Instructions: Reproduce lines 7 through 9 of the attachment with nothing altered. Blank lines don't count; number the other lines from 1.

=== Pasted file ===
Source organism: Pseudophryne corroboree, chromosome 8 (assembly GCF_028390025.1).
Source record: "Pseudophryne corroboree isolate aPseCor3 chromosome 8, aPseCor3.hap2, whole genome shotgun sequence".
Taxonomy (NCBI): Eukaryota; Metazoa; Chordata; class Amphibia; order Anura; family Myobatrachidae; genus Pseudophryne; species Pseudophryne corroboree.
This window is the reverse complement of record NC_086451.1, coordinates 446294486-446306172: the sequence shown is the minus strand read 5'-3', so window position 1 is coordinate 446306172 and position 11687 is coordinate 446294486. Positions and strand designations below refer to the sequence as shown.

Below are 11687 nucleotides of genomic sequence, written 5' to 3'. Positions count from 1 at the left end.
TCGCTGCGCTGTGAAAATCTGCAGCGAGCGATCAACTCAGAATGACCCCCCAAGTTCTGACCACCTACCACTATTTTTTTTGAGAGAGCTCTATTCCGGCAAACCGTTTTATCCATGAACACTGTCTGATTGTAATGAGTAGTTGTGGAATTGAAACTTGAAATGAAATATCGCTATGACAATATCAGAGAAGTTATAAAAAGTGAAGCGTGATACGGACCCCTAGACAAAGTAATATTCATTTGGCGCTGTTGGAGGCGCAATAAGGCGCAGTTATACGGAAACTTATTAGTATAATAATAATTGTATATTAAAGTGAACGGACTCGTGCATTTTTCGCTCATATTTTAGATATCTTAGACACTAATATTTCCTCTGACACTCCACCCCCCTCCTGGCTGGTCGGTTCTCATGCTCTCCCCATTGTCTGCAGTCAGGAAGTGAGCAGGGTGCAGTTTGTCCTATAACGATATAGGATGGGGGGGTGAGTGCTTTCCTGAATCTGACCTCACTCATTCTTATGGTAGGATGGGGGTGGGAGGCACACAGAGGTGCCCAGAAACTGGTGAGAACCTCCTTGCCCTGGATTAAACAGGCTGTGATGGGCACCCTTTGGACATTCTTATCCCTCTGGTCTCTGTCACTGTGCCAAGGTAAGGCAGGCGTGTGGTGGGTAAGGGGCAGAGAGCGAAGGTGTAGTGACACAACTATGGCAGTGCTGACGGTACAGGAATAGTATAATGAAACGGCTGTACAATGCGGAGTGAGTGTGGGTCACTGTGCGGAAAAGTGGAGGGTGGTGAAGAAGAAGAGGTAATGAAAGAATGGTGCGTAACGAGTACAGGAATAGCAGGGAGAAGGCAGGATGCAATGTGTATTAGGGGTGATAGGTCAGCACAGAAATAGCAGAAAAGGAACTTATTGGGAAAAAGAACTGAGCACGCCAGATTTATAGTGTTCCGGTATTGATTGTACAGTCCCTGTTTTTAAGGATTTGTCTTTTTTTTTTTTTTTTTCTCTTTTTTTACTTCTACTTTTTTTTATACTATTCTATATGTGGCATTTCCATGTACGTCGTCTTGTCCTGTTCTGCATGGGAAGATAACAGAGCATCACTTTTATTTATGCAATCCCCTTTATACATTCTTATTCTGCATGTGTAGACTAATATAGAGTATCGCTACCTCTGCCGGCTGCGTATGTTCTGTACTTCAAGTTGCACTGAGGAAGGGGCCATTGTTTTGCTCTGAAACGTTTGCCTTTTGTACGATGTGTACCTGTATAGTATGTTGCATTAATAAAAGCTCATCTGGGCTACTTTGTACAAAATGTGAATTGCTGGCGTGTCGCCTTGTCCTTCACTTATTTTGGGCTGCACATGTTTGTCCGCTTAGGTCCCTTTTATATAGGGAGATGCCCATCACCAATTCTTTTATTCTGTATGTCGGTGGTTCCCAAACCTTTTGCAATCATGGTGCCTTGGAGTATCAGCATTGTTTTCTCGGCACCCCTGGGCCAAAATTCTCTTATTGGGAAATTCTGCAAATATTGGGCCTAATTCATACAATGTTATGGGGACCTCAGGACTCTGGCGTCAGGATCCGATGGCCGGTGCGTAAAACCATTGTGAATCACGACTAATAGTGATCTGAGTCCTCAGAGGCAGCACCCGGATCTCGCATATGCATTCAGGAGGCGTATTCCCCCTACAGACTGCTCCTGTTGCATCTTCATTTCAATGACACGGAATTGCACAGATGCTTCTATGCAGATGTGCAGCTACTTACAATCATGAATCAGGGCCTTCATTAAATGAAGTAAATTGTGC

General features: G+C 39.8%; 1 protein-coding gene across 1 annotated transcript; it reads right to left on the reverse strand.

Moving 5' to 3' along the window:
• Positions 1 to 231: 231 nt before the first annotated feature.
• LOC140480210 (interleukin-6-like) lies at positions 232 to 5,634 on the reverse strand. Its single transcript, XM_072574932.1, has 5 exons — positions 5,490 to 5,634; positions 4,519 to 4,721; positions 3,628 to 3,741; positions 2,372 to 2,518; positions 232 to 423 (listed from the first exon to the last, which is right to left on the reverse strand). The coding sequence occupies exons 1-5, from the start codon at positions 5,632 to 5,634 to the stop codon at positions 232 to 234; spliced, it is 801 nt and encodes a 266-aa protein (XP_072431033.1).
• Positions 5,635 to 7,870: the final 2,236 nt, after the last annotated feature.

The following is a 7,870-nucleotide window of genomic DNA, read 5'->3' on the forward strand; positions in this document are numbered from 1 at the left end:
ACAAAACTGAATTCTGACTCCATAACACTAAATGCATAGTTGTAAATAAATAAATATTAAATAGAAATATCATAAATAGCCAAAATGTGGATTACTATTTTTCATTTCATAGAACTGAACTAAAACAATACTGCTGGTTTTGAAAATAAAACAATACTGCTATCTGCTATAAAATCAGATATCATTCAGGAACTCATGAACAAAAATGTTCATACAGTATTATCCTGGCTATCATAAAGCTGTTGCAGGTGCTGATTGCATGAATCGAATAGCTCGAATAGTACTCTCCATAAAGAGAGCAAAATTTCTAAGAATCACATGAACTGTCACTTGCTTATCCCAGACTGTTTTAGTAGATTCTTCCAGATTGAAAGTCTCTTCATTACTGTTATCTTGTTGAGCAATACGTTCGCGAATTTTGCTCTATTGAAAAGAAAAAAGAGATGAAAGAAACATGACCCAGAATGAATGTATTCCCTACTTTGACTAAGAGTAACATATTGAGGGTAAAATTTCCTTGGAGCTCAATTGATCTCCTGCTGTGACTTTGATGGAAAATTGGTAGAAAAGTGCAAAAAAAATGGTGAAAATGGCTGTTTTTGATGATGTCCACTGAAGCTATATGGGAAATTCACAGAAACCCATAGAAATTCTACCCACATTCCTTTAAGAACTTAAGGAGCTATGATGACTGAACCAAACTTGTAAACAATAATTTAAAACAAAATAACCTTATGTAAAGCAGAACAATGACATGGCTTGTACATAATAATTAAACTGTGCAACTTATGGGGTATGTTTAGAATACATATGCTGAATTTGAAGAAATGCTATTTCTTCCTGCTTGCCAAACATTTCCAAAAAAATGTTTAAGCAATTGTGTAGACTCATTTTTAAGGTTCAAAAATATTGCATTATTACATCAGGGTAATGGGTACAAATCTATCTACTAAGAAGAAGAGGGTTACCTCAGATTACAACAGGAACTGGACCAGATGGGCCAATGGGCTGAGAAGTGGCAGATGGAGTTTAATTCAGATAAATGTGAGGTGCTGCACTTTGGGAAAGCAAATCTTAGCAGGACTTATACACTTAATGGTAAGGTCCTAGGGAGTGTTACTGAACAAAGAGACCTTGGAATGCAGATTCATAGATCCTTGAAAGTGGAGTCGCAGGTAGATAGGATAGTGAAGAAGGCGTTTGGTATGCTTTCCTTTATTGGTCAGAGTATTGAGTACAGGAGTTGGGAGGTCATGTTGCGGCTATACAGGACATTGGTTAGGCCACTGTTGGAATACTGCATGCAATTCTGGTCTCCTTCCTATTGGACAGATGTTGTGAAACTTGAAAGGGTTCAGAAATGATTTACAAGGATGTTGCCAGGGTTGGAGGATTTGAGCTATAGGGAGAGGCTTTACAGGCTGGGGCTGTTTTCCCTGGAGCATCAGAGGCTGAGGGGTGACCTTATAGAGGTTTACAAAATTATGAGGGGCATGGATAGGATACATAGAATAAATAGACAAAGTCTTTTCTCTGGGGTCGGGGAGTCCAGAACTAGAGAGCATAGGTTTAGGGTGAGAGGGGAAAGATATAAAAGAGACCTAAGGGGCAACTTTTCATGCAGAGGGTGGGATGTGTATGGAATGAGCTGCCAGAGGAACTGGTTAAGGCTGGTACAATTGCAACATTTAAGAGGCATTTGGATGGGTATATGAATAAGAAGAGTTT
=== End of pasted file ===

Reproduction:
General features: G+C 39.8%; 1 protein-coding gene across 1 annotated transcript; it reads right to left on the reverse strand.

Moving 5' to 3' along the window:
• Positions 1 to 231: 231 nt before the first annotated feature.